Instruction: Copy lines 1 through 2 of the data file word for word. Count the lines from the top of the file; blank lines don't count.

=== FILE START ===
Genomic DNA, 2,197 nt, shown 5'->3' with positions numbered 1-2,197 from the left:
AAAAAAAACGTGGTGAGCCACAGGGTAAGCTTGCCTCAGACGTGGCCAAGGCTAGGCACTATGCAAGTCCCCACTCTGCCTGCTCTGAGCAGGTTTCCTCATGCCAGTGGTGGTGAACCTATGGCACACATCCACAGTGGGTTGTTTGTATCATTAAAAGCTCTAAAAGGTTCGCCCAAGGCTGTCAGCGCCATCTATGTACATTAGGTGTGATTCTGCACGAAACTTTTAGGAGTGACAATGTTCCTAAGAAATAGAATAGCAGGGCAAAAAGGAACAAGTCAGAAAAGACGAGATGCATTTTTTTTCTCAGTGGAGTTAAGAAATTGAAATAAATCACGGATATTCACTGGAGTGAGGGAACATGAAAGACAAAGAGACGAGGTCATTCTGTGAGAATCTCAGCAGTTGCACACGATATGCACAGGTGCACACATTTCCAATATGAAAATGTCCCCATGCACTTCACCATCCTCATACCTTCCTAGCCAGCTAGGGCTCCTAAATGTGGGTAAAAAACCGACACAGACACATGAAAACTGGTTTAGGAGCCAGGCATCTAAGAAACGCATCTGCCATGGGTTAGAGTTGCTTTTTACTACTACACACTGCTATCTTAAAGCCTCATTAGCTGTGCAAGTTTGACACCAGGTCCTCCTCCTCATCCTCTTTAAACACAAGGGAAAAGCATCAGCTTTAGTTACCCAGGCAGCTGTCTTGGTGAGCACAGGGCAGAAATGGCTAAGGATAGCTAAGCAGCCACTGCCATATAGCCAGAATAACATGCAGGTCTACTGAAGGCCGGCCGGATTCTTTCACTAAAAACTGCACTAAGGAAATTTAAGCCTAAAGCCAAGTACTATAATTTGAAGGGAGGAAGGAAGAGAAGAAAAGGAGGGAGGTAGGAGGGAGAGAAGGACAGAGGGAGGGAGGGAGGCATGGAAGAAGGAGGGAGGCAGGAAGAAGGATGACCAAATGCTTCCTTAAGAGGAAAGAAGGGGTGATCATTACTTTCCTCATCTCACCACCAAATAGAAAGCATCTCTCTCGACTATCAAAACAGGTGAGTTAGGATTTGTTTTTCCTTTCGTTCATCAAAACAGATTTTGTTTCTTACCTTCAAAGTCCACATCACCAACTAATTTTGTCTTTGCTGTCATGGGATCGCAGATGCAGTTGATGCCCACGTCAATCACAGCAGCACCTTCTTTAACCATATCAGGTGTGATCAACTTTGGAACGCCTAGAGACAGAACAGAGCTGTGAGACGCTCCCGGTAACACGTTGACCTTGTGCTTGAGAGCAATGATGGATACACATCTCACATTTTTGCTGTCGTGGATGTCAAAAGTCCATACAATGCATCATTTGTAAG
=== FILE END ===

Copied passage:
Genomic DNA, 2,197 nt, shown 5'->3' with positions numbered 1-2,197 from the left:
AAAAAAAACGTGGTGAGCCACAGGGTAAGCTTGCCTCAGACGTGGCCAAGGCTAGGCACTATGCAAGTCCCCACTCTGCCTGCTCTGAGCAGGTTTCCTCATGCCAGTGGTGGTGAACCTATGGCACACATCCACAGTGGGTTGTTTGTATCATTAAAAGCTCTAAAAGGTTCGCCCAAGGCTGTCAGCGCCATCTATGTACATTAGGTGTGATTCTGCACGAAACTTTTAGGAGTGACAATGTTCCTAAGAAATAGAATAGCAGGGCAAAAAGGAACAAGTCAGAAAAGACGAGATGCATTTTTTTTCTCAGTGGAGTTAAGAAATTGAAATAAATCACGGATATTCACTGGAGTGAGGGAACATGAAAGACAAAGAGACGAGGTCATTCTGTGAGAATCTCAGCAGTTGCACACGATATGCACAGGTGCACACATTTCCAATATGAAAATGTCCCCATGCACTTCACCATCCTCATACCTTCCTAGCCAGCTAGGGCTCCTAAATGTGGGTAAAAAACCGACACAGACACATGAAAACTGGTTTAGGAGCCAGGCATCTAAGAAACGCATCTGCCATGGGTTAGAGTTGCTTTTTACTACTACACACTGCTATCTTAAAGCCTCATTAGCTGTGCAAGTTTGACACCAGGTCCTCCTCCTCATCCTCTTTAAACACAAGGGAAAAGCATCAGCTTTAGTTACCCAGGCAGCTGTCTTGGTGAGCACAGGGCAGAAATGGCTAAGGATAGCTAAGCAGCCACTGCCATATAGCCAGAATAACATGCAGGTCTACTGAAGGCCGGCCGGATTCTTTCACTAAAAACTGCACTAAGGAAATTTAAGCCTAAAGCCAAGTACTATAATTTGAAGGGAGGAAGGAAGAGAAGAAAAGGAGGGAGGTAGGAGGGAGAGAAGGACAGAGGGAGGGAGGGAGGCATGGAAGAAGGAGGGAGGCAGGAAGAAGGATGACCAAATGCTTCCTTAAGAGGAAAGAAGGGGTGATCATTACTTTCCTCATCTCACCACCAAATAGAAAGCATCTCTCTCGACTATCAAAACAGGTGAGTTAGGATTTGTTTTTCCTTTCGTTCATCAAAACAGATTTTGTTTCTTACCTTCAAAGTCCACATCACCAACTAATTTTGTCTTTGCTGTCATGGGATCGCAGATGCAGTTGATGCCCACGTCAATCACAGCAGCACCTTCTTTAACCATATCAGGTGTGATCAACTTTGGAACGCCTAGAGACAGAACAGAGCTGTGAGACGCTCCCGGTAACACGTTGACCTTGTGCTTGAGAGCAATGATGGATACACATCTCACATTTTTGCTGTCGTGGATGTCAAAAGTCCATACAATGCATCATTTGTAAG